How to Prevent and Treat Rheumatoid Arthritis

A person bending down and lifting their right foot up off the ground
Rheumatoid arthritis in your feet and ankles can be painful and debilitating. However, there are various ways to treat the symptoms of rheumatoid arthritis and to prevent it if you are at risk.

What Is Rheumatoid Arthritis?

Rheumatoid arthritis is a disease in which your body attacks the linings of your joints, resulting in pain and swelling. Whereas a healthy immune system protects your body from sickness and infection, one with rheumatoid arthritis attacks healthy joint tissue. This autoimmune disease often targets the hands, knees or ankles on both sides of the body. In some cases, rheumatoid arthritis damages other body parts, such as the heart, lungs, blood vessels, skin and eyes.    

What Causes Rheumatoid Arthritis?

Unfortunately, doctors and researchers are not sure what causes rheumatoid arthritis. Some believe that people who develop rheumatoid arthritis have certain genes that respond to environmental triggers — bacteria, a virus or physical and emotional stress — that precipitate the disease.  

Who Is at Risk of Rheumatoid Arthritis?

Certain genetic and lifestyle factors may increase your risk of developing rheumatoid arthritis. While genetic factors are nonmodifiable, you can reverse lifestyle factors to help decrease your risk.
  • Age: Rheumatoid arthritis can begin at any age but commonly starts in middle age.
  • Sex: Females are more likely than males to develop rheumatoid arthritis.
  • Family history: You may have a greater chance of developing rheumatoid arthritis if a family member has it.
  • Smoking: Smoking cigarettes puts you at risk of rheumatoid arthritis, particularly if you’re genetically predisposed. Smoking may also intensify the symptoms of rheumatoid arthritis.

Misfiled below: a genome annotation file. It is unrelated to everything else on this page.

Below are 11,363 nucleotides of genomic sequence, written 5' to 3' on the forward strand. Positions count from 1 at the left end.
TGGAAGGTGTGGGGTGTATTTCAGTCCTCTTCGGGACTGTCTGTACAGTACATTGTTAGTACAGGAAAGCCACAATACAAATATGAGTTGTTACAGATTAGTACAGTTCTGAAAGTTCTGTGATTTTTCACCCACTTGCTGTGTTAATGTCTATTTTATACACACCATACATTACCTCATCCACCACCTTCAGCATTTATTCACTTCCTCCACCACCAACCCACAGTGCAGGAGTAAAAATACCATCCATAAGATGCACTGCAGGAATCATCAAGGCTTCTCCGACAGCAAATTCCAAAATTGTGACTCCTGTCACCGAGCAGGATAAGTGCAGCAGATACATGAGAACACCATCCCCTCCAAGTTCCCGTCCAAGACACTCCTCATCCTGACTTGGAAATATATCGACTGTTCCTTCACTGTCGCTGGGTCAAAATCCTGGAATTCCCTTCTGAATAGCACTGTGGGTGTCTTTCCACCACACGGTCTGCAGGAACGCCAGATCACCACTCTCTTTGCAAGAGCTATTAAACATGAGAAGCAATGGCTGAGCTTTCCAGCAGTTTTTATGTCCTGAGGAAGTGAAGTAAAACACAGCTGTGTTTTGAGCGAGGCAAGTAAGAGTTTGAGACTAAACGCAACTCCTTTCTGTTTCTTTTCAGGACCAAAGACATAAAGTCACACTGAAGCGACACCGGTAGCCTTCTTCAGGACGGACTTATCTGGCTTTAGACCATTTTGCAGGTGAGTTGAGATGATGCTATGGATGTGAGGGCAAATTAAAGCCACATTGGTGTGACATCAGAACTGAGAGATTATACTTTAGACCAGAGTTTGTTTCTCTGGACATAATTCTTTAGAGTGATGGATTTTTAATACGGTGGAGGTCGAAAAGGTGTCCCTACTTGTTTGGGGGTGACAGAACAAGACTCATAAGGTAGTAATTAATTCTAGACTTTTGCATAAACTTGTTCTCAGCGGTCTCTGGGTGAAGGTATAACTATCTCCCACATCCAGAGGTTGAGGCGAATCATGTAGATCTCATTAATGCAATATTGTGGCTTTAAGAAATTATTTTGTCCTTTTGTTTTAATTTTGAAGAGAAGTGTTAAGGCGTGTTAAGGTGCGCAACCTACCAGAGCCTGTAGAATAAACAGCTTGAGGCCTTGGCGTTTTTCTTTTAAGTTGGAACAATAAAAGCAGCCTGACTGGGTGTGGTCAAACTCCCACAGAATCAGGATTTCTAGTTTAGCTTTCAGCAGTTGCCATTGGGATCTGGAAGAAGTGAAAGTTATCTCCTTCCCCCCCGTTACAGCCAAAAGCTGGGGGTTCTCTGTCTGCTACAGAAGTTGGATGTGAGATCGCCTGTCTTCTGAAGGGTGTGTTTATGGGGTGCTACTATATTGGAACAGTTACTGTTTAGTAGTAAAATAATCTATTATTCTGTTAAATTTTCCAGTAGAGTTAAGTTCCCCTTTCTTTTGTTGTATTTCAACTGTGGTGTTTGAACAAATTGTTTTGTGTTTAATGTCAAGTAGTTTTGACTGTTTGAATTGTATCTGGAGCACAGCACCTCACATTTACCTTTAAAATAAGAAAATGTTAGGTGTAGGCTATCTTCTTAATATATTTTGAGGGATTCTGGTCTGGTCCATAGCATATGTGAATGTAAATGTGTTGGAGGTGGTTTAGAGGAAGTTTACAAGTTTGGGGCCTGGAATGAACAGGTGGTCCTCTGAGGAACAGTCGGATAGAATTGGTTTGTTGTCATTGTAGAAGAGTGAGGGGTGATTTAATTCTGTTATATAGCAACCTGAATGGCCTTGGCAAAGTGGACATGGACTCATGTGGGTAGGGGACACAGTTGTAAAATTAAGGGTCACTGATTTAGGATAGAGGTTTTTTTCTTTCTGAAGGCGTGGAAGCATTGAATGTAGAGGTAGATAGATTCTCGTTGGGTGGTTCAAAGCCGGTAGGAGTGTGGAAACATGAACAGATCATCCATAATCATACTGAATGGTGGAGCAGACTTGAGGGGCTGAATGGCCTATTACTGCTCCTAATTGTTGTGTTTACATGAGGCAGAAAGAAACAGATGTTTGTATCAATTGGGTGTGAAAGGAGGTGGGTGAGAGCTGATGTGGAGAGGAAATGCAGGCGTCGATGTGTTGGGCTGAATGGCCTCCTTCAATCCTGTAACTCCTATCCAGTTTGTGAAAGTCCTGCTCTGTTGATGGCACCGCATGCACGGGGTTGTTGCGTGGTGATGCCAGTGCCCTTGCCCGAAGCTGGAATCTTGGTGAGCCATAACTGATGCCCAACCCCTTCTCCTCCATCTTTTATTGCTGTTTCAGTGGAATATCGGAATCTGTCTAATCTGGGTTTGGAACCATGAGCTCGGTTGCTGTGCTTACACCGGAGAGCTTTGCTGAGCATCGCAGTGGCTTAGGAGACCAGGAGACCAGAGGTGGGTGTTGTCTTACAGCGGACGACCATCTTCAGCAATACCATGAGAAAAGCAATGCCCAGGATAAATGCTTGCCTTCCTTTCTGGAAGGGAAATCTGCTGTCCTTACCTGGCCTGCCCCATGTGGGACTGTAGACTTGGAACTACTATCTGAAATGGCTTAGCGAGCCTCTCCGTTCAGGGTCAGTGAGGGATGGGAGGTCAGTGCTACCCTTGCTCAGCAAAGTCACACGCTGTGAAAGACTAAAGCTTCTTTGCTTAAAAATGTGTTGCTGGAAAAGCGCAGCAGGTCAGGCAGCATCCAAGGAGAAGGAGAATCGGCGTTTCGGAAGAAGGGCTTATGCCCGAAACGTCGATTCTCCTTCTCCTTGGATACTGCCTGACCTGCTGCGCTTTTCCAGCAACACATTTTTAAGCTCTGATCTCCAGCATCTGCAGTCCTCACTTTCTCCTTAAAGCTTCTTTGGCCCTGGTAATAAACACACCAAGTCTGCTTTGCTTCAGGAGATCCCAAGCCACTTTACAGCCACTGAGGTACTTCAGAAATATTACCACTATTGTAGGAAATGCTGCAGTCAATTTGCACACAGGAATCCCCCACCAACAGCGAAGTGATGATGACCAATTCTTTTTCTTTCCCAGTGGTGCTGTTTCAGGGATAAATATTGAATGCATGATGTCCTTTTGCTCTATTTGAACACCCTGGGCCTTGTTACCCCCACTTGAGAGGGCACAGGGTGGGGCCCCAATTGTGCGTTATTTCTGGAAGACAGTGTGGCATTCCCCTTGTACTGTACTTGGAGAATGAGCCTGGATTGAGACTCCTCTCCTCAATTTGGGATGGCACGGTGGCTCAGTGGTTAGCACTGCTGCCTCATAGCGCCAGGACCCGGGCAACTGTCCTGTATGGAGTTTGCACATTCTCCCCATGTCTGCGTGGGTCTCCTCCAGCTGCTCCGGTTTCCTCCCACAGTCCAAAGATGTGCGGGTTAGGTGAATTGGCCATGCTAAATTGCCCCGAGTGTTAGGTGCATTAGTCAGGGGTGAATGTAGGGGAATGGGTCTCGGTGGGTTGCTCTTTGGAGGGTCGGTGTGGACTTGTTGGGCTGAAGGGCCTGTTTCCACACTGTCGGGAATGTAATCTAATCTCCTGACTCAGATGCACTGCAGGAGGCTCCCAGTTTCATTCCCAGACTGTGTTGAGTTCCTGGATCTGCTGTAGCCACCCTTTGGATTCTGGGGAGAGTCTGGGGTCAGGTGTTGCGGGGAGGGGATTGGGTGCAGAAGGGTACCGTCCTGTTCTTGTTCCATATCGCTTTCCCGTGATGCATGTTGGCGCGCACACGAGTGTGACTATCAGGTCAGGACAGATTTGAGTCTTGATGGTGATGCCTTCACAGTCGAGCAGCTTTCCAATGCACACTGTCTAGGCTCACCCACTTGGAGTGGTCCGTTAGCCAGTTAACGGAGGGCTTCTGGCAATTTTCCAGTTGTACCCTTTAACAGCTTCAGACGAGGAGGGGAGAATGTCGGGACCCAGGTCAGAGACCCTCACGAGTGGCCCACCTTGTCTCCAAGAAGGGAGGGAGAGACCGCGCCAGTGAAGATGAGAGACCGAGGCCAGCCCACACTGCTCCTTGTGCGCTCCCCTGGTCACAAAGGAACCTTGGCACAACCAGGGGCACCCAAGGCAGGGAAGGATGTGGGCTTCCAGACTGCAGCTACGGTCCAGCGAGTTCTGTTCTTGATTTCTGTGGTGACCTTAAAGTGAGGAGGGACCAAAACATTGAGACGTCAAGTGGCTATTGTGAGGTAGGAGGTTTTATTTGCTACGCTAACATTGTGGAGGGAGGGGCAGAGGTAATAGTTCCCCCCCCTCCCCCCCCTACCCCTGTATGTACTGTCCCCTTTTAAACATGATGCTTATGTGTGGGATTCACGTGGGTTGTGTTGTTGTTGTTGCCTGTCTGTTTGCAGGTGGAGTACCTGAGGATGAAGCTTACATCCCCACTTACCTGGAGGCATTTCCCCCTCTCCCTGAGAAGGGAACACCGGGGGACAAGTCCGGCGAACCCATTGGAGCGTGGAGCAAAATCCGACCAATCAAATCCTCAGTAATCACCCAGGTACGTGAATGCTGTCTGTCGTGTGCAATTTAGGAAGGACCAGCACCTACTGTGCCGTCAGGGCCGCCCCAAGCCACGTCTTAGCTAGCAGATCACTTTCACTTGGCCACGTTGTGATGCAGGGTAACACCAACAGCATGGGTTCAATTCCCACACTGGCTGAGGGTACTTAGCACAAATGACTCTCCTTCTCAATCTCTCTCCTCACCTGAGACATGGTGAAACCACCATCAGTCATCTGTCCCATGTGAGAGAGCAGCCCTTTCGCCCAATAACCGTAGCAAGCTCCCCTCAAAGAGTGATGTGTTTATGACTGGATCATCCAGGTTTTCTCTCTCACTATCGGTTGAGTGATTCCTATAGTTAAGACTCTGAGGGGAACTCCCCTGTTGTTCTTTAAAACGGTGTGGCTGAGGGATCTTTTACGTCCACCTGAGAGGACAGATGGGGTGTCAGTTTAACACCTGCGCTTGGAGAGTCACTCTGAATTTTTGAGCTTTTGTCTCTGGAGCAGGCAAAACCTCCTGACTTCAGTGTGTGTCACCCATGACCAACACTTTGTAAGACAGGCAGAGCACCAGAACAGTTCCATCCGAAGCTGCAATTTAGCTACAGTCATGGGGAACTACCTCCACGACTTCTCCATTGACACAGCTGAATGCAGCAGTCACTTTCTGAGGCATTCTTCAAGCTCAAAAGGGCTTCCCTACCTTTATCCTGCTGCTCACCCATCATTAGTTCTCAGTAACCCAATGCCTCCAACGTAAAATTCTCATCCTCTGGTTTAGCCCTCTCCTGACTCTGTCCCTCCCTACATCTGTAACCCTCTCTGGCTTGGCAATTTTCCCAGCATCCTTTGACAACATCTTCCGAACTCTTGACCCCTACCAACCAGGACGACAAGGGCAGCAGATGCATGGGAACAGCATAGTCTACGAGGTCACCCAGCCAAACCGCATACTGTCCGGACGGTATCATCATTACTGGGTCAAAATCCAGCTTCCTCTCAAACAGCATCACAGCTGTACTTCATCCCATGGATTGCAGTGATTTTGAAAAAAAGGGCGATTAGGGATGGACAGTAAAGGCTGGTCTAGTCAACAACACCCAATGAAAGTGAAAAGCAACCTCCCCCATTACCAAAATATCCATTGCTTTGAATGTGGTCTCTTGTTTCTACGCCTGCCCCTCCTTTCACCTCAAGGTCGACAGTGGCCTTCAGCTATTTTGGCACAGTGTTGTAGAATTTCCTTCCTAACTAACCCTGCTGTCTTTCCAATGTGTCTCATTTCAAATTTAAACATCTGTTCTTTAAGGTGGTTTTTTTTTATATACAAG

• Weight: People who are overweight are more susceptible to developing rheumatoid arthritis.

Symptoms of Rheumatoid Arthritis

Symptoms of rheumatoid arthritis may include:
  • Painful, swollen joints that are warm to the touch
  • Joint stiffness that may be worse in the morning and after periods of inactivity
  • Fatigue
  • Loss of appetite
  • Fever
Rheumatoid arthritis often starts in small joints, such as the knuckles of your hands and feet. As it progresses, symptoms may spread to larger joints — ankles, knees, hips, wrists, elbows and shoulders. Some people who have rheumatoid arthritis experience symptoms in other body parts, such as:
  • Heart
  • Lungs
  • Kidneys
  • Blood vessels
  • Bone marrow
  • Nerves
  • Skin
  • Eyes
  • Salivary glands
Your symptoms won’t necessarily be constant and can fluctuate in severity. Rheumatoid arthritis features flares of autoimmune activity and periods of relative calm.  

Complications of Rheumatoid Arthritis

Having rheumatoid arthritis can put you at risk of developing other conditions, including:
  • Heart problems: Rheumatoid arthritis can increase your risk of developing narrow, hardened arteries and a swollen pericardium, the sac surrounding your heart.
  • Lung disease: Those with rheumatoid arthritis are at greater risk of lung tissue swelling and scarring, which can cause shortness of breath.
  • Osteoporosis: Rheumatoid arthritis and certain medications used to treat it can put you at risk of developing osteoarthritis.
  • Lymphoma: Rheumatoid arthritis can increase your risk of lymphoma, blood cancer that originates in the lymphatic system.
  • Rheumatoid nodules: Rheumatoid nodules are hard lumps that can form anywhere in the body but are common in pressure points like the elbows.
  • Sjogren’s syndrome: People with rheumatoid arthritis are prone to Sjogren’s syndrome, which causes dry eyes and mouth.